Shooting 'The Killers' new Video with DP Ian Wallace

Brainbox (@brainbox.cameras) just did a digital sit-down with the oh-so-talented Director of Photography Ian Wallace (@ianwallace).

We wanted to discuss his approach to the new single from the mega pop/rock band 'The Killers' titled "My Own Soul's Warning". Check out the frames from the video below and be sure to read the interview to get a glimpse into Ian's process.

Brainbox: When planning your shoot for 'the Killer's' new video "My Own Soul's Warning" was there a particular aesthetic or vibe you were going for?

Ian: Both the song and (director) Michael Hili’s treatment were grounded in sort of biblical and religious imagery, so I knew there would be an element of classicism there. We both knew from the start that we’d be trying to ride the line of naturalistic lighting mixed with surrealism throughout. The source material we pulled from in our reference images were almost entirely natural lighting however, that always feels like an organic starting place for us, and you sort of chip away at it from there. 

Brainbox: You landed on the Alexa Mini LF camera system - was there a particular reason you thought Large Format was the right way to go?

Ian: Scale was a big element of the treatment, I knew we were going to have these 30 x 40 foot hanging backdrops for almost every setup, and so much of the piece is about moving through the depth of the space, so I knew I wanted to try large format for the first time on this project. My fear with backdrops is always that things will feel flat and there won’t be any feeling of separation from the subject, so the depth of field of large format was a huge draw for me. 

Brainbox: Was there a particular shot or sequence from the video that you are particularly proud of? What do you like about it?

Ian: I’m especially proud of the sequence of the first cloth dropping. I’m very happy with the look my gaffer John Ward and I achieved on that backdrop and the field. We cut it up a bit in the final edit, but John and I dialed in this blue-ish backlight on the sky cloth, and as Brandon turns to walk towards camera, we dimmed the backlight down and it looked like a storm was rolling in. That combined with a really fluid move by our steadi-op Greg Arch just made it a very satisfying shot for me, it was one we were all stoked about I think.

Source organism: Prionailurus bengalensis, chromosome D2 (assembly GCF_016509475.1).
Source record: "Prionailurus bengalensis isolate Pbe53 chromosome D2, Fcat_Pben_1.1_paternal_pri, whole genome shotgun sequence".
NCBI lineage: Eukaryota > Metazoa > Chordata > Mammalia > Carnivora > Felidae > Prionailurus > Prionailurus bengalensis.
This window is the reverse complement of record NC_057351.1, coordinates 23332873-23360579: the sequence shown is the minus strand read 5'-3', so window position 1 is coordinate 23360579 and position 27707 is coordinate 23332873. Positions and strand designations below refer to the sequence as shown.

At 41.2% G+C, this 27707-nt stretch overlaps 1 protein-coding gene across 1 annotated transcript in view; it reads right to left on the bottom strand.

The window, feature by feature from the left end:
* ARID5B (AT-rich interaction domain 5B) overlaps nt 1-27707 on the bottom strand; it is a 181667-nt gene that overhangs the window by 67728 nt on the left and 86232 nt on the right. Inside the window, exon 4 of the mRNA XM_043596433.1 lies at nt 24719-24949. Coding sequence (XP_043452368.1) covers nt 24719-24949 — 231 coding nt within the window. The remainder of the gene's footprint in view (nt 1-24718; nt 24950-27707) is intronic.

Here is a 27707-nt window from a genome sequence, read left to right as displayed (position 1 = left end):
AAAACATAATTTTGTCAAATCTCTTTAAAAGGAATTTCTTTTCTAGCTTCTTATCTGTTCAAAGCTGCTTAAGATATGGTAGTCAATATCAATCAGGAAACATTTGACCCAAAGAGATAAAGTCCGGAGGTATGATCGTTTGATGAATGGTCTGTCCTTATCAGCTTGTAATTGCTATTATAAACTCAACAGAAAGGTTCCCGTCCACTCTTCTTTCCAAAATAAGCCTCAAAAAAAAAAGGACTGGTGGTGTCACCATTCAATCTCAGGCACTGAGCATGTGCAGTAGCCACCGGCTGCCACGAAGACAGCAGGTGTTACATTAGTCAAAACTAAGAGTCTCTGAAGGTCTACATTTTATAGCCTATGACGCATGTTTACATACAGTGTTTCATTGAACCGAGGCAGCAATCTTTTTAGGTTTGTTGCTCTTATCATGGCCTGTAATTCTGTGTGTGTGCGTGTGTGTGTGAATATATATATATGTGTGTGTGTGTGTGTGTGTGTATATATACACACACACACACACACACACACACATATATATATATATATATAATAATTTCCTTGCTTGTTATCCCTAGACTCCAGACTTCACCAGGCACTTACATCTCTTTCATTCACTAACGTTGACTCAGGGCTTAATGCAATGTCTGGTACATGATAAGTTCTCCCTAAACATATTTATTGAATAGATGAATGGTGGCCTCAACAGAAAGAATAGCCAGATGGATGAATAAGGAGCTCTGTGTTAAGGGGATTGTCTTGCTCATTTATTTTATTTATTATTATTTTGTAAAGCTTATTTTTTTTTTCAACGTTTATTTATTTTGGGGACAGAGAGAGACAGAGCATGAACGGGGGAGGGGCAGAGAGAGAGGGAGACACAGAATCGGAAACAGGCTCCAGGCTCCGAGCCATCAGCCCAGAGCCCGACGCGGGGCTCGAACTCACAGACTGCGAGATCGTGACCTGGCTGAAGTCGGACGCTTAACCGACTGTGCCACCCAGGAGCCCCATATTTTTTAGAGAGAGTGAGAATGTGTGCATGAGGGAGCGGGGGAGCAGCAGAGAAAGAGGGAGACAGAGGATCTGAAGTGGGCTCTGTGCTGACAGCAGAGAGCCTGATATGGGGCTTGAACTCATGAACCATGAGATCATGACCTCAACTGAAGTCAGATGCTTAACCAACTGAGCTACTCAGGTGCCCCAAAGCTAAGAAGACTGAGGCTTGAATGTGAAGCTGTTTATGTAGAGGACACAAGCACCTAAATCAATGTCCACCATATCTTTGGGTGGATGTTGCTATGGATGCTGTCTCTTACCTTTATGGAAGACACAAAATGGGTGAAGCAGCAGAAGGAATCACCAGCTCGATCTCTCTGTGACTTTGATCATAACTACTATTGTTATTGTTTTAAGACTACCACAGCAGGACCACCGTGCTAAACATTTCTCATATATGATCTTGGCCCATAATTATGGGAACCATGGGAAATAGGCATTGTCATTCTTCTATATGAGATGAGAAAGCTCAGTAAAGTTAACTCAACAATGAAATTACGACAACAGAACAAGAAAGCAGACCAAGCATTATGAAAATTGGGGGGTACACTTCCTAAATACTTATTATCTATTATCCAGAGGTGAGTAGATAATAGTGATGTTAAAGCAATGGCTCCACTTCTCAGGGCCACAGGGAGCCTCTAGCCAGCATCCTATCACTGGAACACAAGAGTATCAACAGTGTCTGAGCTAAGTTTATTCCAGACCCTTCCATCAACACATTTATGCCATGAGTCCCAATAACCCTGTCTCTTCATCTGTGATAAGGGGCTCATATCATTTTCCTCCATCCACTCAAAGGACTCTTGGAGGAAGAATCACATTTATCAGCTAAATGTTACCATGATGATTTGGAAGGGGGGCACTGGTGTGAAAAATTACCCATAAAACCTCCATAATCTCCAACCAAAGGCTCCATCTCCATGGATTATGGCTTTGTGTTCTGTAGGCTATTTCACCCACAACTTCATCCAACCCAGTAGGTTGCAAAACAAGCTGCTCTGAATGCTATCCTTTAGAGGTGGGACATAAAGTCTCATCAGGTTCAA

Brainbox: The Signature primes are one of several full frame prime sets out now. Is there a reason you went with these over some of the other choices?

Ian: looked at a lot of tests for the signature primes, and was really impressed that although their clarity is unmatched, they didn’t seem to have much digital edge to them and still felt painterly to me. I usually opt for lenses with a bit more character or funk, but I was really impressed with the signature primes, their renderings of faces felt especially beautiful. My AC Pierrick Reiss and I were really impressed when we were testing the wide angles that there wasn’t any visible barrel distortion. It really just felt like any field of view was a viable option with this set. 

Brainbox: The final product has a bit of a dreamy or surrealist quality to it. What kind of planning and pre-pro did you go into to create the vibe?

Ian: Michael comes from a set design background, so I think a certain amount of the surreality in our projects just comes from building “natural’ looking sets on a soundstage. It just taps into that dreamlike uncanny valley where nothing really feels real. Same goes for lighting I think, you’ll never be able to create perfectly real looking natural light. But I think that is a good thing for music videos especially, it makes the setups feel more like memories than real life I think.

Brainbox: Aside from the glass, did you use any special filtration or other techniques?

Ian: I kept the lenses clean with not filtration. I did rate the LF at 1000 ISO just to introduce the slightest bit of noise into the image, and stayed close to wide open throughout. Coming from doing a lot of projects on film, I just prefer for the image to have a bit of life to it in the shadows, dirty it up just a bit. 

Brainbox: How much did this rely on the color pass to create it's look and how much of the palette were you able to dial in in-camera?

Ian: I didn’t create an on-set LUT for this shoot, but I knew I could trust the ARRI color science even without shooting RAW. The colorist Greg Reese did a phenomenal job giving the whole piece a naturalistic quality. We edited the clip with a ‘home-made’ LUT that was pretty dodgy, so we were very happy to see what he came up with in the grade. I was especially impressed with the range of color in the last shot in the desert, we shot that wide open in the very last light of the day, and I think the gradient in the sky is beautiful.

Brainbox: Overall what do you think the strengths are of the Arri LF ecosystem?

I absolutely love having more depth of field on wider lenses, it calls back to medium format photography to me and I just find it beautiful. The ability to go from a wide shot to an intimate close up with shallow depth of field is just a new language for me, so that is a huge strength. 

Brainbox: Anything else interesting or fun you want to share? 

Thank you all at Brain-box for supporting the production, during a pandemic no less! It was an honor to be the first to use that factory fresh set of signature primes.

Thanks Ian! Check out the full video here. And just a reminder- our Alexa Mini LF's and Signature Primes are STILL on sale. Rent them for 25% off through the rest of this fall. Hit us up today to get this special rate. Only at Brainbox™.

Alexa Mini LF

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